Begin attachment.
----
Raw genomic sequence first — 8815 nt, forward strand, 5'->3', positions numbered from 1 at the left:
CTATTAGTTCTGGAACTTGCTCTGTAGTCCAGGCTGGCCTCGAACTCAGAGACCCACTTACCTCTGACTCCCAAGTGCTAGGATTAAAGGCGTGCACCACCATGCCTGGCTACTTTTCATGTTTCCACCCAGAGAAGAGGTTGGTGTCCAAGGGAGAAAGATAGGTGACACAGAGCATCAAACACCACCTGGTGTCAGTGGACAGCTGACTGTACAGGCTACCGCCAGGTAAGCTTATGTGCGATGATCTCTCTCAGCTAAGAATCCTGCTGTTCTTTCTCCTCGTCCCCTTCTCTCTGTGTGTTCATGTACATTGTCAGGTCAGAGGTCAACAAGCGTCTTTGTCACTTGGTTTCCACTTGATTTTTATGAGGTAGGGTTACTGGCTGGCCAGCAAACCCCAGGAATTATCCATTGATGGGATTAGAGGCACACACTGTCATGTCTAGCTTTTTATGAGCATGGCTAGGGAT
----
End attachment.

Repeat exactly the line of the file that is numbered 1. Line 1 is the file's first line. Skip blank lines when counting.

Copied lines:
Raw genomic sequence first — 8815 nt, forward strand, 5'->3', positions numbered from 1 at the left: